Cf. vii. 195 and n. 1168.
Grasp of the fore-lock; an Arabic idiom, referring to a horse's fore-lock. The man who grasps it has complete power over the horse, and for the horse the fore-lock is as it were the crown of his beauty, the sum of his power of self-assertion. So Allah's power over all creatures is unlimited and no one can withstand His decree. Cf. xcvi. 15- 16.
That is, the standard of all virtue and righteousness is in the Will of Allah, the Universal Will that controls all things in goodness and justice. You are on a crooked Path. Allah's Path is a straight Path.
Hud was dealing with a people of pride and obstinate rebellion. He tells them that their conduct will only recoil on themselves. It can do no harm to Allah or in any way frustrate the beneficent Plan of Allah. He will only put some other people in their place to carry out His Plan. That Plan is referred to in the next sentence as "care and watch" over all his Creation.
A few just men might suffer for the iniquities of the many. But Allah's Plan is perfect and eventually saves His own people by special Grace, if they have Faith and Trust in Him.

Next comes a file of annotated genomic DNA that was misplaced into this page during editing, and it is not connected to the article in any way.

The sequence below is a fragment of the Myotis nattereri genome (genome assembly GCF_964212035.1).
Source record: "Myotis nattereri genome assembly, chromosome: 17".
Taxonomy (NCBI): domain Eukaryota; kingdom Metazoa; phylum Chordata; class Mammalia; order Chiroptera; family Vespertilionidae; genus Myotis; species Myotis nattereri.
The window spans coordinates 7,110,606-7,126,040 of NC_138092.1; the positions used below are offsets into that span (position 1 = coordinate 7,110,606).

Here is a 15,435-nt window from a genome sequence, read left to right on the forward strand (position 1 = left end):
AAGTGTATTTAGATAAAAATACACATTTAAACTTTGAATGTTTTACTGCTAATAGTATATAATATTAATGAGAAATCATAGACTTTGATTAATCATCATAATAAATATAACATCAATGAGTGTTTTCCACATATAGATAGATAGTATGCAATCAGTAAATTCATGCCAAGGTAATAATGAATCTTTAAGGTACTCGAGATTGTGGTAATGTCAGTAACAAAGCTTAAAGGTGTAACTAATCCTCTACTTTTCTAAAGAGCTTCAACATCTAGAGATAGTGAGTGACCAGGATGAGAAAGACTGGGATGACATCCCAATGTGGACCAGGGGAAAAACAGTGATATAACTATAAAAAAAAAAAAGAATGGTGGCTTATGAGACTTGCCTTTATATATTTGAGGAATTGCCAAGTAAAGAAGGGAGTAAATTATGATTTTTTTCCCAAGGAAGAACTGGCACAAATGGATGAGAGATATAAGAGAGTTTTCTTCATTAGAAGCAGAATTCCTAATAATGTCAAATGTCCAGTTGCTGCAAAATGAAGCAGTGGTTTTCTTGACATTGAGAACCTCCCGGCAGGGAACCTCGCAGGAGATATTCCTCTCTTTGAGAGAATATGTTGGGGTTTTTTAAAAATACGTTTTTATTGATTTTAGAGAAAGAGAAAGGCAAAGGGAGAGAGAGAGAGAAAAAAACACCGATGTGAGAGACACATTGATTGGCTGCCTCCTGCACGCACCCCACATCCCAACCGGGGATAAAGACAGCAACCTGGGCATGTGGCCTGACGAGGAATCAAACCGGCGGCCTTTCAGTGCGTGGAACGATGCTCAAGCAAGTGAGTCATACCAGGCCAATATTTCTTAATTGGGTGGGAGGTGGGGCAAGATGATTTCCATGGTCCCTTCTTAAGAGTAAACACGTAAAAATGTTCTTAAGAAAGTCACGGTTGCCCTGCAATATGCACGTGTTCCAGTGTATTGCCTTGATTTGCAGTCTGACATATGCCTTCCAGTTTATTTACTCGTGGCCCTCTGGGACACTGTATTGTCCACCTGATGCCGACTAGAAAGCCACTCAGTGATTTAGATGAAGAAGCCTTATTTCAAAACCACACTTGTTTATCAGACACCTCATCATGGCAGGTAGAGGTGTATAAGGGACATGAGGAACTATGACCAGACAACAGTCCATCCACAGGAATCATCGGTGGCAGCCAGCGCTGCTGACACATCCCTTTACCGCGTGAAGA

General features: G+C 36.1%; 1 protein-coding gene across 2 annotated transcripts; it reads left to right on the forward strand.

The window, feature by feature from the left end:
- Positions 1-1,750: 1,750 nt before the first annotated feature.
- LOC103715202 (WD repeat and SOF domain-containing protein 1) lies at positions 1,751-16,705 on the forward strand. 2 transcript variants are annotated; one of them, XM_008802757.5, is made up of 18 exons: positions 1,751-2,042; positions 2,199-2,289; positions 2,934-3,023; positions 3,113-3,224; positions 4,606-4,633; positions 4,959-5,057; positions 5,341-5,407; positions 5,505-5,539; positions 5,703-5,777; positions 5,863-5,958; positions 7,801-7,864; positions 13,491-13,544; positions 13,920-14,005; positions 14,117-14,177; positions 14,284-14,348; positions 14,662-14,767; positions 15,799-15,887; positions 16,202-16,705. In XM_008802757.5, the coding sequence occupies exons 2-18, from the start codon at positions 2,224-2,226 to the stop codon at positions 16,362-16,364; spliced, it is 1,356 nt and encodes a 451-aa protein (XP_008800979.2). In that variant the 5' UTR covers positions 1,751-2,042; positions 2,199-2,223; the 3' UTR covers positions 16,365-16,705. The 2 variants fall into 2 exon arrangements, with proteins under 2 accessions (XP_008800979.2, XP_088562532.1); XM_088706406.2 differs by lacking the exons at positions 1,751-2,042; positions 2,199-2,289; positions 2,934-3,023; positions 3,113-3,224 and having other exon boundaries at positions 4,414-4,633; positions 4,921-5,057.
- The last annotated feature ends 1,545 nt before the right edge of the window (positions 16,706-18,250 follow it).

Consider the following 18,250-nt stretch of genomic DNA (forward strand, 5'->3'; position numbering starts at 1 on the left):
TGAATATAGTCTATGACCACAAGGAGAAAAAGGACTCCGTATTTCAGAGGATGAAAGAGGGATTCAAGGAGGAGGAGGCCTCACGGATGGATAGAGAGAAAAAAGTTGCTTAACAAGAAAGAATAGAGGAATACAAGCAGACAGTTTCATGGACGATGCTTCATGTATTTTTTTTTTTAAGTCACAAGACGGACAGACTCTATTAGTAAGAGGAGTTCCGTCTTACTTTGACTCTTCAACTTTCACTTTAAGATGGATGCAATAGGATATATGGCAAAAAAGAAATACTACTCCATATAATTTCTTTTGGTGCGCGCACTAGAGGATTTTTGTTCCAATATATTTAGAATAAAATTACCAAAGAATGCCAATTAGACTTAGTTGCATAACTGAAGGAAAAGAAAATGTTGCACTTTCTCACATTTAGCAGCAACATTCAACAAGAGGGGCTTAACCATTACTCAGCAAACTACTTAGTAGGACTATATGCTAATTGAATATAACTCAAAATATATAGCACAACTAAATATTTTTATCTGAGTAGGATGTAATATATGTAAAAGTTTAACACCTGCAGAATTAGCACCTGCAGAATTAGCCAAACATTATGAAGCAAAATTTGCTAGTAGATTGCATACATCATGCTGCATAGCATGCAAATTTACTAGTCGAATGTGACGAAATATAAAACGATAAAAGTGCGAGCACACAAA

Instead of following the beneficent Lord who cherished them, they followed every rebel against Allah's Law, if he only obtained a little power to dazzle them.
The story of Salih and the Thamud people has been told from another point of view in vii. 73-79. The difference in the point of view there and here is the same as in the story of Hud: see n. 1545 to xi. 50. Note how the story now is the same, and yet new points and details are brought out to illustrate each new argument. Note, also, how the besetting sin of the 'Ad-pride and obstinacy-is distinguished from the besetting sin of the Thamud-the oppression of the poor, as illustrated by the test case and symbol of the She-camel: see n. 1044 to vii, 73. All sin is in a sense pride and rebellion; yet sins take particular hues in different circumstances, and these colours are brought out as in a most artistically painted picture-with the greatest economy of words and the most piercing analysis of motives. For the locality and history of the Thamud see n. 1043 to vii. 73.